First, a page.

Looking again at Douthat’s piece, which appeared back in 2010, I think he prefigured Podhoretz in burying his own views in so many qualifications and conciliatory gestures that it would be as easy as possible to publicly “change his mind” in the future. But he’s stuck to his guns so far, still describing himself as a “gay marriage skeptic” — although when it comes to why, he plays the “I’m asking questions” game. Here’s Douthat on a recent “study” showing that kids in “traditional” marriages turn out better:

Same-sex marriage is a social experiment, and like most experiments it will take time to understand its consequences. We don’t know how relationship norms and expectations will evolve in the gay community – where the ongoing Dan Savage-style debates about monogamy and fidelity will lead, for instance, or how closely same-sex marriage will be associated with childrearing. We don’t know how plausible Saletan’s vision of wedlock and parenting running on parallel tracks for gays and straights really is. And the near-universal liberal optimism on the subject notwithstanding, we don’t really know how straight culture will be influenced on the long run by the final, formal severing of marriage from procreation. If gay marriage gains ground on its current trajectory – state by state, steadily but still somewhat gradually, driven mostly by generational change – then there will be time to watch these trends and debate their implications. But if the Supreme Court (that is, Anthony Kennedy) simple nationalizes gay marriage, there will be no room for debate and no chance for any reconsiderations.

Compare to Eric Cartman as a Glenn Beck-like student politician on South Park:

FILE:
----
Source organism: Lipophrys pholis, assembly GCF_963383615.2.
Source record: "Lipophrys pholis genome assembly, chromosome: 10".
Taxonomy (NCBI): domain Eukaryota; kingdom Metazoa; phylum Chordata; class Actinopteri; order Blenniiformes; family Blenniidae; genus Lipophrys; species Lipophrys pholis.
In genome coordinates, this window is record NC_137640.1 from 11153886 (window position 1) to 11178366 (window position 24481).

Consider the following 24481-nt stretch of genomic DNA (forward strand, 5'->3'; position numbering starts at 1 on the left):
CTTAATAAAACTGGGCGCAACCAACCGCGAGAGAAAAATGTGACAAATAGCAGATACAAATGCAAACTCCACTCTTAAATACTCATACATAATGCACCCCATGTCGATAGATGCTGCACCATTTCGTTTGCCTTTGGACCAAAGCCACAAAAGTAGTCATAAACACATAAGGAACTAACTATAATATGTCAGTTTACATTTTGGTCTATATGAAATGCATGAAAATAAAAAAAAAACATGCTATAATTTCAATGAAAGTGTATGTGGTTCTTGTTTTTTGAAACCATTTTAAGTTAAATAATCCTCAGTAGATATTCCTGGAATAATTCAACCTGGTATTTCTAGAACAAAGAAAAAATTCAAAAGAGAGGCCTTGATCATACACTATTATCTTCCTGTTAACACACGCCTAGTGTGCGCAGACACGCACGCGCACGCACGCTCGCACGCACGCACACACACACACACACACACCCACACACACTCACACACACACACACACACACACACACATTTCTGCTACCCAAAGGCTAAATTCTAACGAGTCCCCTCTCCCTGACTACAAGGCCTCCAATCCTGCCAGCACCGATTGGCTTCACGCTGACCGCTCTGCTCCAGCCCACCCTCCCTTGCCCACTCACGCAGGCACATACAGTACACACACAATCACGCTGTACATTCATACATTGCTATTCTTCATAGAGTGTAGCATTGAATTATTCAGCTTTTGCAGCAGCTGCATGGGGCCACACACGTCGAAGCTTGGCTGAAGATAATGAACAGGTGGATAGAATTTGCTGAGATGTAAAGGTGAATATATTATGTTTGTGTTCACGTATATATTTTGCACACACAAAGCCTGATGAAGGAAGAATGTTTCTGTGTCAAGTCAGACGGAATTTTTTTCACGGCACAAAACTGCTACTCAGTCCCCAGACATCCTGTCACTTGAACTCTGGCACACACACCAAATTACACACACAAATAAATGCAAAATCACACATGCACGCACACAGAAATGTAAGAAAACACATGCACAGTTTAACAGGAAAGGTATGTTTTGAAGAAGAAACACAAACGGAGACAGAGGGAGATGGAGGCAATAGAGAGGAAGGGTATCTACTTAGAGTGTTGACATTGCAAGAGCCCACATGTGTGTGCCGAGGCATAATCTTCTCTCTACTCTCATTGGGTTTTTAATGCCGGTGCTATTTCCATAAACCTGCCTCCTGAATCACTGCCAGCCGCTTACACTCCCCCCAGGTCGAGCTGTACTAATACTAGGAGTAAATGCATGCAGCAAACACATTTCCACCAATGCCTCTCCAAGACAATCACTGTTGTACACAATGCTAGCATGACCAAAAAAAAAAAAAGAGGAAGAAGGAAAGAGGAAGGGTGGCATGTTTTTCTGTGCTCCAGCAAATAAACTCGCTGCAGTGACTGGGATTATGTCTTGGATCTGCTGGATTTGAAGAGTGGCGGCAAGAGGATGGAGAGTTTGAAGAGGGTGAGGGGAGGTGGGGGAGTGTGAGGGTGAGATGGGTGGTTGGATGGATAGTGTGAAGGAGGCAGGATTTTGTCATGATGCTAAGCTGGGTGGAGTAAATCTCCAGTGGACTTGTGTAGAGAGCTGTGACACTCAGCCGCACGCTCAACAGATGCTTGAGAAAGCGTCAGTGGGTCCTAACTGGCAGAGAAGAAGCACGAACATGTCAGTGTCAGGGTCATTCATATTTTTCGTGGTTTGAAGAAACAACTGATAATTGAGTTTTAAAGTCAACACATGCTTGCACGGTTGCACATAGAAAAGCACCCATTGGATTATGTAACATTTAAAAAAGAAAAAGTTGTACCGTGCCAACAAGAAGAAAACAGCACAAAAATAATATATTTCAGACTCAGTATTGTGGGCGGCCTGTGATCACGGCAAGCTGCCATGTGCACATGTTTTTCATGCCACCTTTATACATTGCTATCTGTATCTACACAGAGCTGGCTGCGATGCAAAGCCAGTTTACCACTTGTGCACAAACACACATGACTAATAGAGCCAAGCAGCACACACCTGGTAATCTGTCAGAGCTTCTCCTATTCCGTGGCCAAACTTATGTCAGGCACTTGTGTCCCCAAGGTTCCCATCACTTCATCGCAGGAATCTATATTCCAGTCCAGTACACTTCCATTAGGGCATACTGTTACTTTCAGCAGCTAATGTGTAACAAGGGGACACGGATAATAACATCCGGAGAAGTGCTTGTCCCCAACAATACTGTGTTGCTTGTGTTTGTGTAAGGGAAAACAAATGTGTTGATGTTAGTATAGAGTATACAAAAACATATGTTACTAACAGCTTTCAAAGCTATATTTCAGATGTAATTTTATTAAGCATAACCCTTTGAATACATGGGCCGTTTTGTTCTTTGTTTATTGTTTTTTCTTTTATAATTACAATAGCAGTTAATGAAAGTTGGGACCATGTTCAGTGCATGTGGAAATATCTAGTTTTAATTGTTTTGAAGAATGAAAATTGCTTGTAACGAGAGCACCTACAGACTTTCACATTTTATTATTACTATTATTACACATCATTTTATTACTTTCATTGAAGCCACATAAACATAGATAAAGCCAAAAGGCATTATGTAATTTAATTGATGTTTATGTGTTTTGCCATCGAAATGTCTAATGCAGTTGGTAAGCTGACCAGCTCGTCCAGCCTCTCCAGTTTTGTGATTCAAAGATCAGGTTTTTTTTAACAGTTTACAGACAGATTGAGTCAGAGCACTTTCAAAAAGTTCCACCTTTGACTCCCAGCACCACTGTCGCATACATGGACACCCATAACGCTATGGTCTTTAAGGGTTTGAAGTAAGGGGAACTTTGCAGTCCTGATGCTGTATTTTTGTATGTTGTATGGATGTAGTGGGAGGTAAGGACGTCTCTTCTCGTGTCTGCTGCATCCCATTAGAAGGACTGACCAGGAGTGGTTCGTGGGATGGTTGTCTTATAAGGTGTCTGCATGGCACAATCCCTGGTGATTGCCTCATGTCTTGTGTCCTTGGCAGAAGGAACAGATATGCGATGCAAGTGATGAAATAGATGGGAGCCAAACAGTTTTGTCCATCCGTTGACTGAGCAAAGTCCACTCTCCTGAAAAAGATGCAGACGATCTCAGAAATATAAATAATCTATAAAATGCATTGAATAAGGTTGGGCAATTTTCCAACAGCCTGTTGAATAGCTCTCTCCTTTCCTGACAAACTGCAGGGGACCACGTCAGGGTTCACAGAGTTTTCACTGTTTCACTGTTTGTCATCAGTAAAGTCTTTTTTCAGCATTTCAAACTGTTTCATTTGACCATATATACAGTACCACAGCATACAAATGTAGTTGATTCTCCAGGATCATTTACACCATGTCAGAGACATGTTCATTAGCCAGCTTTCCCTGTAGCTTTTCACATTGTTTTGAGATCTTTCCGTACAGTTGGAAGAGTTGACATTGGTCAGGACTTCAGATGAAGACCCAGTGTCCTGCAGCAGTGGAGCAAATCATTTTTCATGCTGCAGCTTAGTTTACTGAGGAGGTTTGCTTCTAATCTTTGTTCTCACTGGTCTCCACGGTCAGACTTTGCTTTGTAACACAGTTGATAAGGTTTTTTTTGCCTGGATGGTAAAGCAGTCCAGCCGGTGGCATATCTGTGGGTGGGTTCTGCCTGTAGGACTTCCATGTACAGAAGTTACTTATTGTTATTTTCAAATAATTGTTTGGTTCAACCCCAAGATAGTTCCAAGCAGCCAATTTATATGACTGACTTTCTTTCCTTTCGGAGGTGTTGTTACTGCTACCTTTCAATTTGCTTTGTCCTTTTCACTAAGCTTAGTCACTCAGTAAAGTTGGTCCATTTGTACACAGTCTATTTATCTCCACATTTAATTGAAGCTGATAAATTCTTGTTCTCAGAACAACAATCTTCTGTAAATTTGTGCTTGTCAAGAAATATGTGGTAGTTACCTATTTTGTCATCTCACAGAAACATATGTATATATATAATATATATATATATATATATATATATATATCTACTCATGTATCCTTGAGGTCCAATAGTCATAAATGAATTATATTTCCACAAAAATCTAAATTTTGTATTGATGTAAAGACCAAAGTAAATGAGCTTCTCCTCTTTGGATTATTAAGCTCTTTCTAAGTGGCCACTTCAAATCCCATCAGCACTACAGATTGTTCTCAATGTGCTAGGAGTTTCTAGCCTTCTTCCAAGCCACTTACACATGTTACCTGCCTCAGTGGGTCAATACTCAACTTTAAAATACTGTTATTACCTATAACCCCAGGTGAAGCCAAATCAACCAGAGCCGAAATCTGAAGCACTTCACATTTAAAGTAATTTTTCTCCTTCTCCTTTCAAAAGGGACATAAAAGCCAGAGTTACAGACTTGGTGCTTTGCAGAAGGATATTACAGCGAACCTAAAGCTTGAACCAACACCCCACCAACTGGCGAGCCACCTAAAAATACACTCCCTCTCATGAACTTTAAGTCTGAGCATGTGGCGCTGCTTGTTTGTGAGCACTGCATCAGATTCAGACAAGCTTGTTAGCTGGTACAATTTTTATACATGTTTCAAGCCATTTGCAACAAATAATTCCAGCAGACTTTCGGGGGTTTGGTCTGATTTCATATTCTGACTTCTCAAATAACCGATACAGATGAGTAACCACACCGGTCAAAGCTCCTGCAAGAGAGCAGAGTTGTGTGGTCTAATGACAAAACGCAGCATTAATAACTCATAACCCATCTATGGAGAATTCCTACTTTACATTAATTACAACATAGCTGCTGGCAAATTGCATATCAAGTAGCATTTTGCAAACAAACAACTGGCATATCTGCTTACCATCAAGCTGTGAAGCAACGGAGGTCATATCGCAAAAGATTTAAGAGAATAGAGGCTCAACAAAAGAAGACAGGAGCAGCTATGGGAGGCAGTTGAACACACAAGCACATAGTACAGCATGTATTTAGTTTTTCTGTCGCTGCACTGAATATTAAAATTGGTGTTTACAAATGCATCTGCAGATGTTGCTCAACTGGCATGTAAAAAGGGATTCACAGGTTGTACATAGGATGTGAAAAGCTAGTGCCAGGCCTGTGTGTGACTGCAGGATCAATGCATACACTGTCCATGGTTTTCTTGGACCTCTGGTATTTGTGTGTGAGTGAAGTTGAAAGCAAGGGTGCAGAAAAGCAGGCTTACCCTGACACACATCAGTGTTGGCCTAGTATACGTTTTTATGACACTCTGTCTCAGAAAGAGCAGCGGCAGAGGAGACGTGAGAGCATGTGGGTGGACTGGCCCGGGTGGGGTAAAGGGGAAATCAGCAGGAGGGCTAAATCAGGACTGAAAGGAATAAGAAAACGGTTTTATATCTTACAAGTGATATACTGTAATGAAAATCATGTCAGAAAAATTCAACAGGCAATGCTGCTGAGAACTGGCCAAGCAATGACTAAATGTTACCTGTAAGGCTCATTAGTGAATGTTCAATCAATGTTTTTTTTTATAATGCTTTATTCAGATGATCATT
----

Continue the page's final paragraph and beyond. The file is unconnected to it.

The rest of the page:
Stan: I looked through your stupid book! It’s five hundred and forty pages of ripping on Wendy and calling her a slut!

Cartman: I do not directly say she’s a slut!

Stan (reading aloud): “Wendy Testaburger has proven time and time again that she will do anything to pleasure her vagina. Whether it is the school football team or the janitors on their break, Wendy spends her time as president on her knees or on her back taking the old in-out for hours on end”!

Cartman: You didn’t read the rest, dude.

Stan: “Or does she?”

Cartman: “Or does she?” See, that’s a question. I’m asking questions, Stan!

As the thinking man’s Cartman, Douthat may believe it’s safer to “ask questions” about whether gay people are good parents than to come out and say that he doesn’t believe they are. But it’s not safe enough. I will double down on my original prediction: within the next ten years, Douthat will publicly reverse himself on this issue and disavow these “questions” and concerns. I’d bet money on it. Email me if you want to take that bet.

Of course, to Douthat and many others, I probably sound like part of the exact “problem” he’s decrying, that gay marriage supporters have “framed the debate” as a black-and-white moral question and we’re being intolerant of thoughtful truth-seekers like him. Actually, it was his own party that framed the debate that way — it’s just that they lost. And he clearly knows why:

If gay marriage is simply a basic natural right, of course — the formal legal expression of our right to love as we wish — it shouldn’t be up for reconsideration under any circumstances. This is a widespread view of wedlock, and it may already be the dominant one. But…

Do you really care what comes after that “but”? I know I don’t. As with Podhoretz, I’m skeptical that Douthat really believes his own rhetoric here, but I also don’t think it matters. At this point, like Cartman, he’s just trolling us.

And for other social conservatives, my original advice holds: you are almost certainly going to drop this issue, whether you think so now or not. And if you’re a mainstream political writer who’s taken a public position on it, and you want to stay in the mainstream, you’re almost certainly going to reverse that position. Don’t be cute about it and draw out the process. You’ll retain a lot more credibility with your readers if you just get it over with now.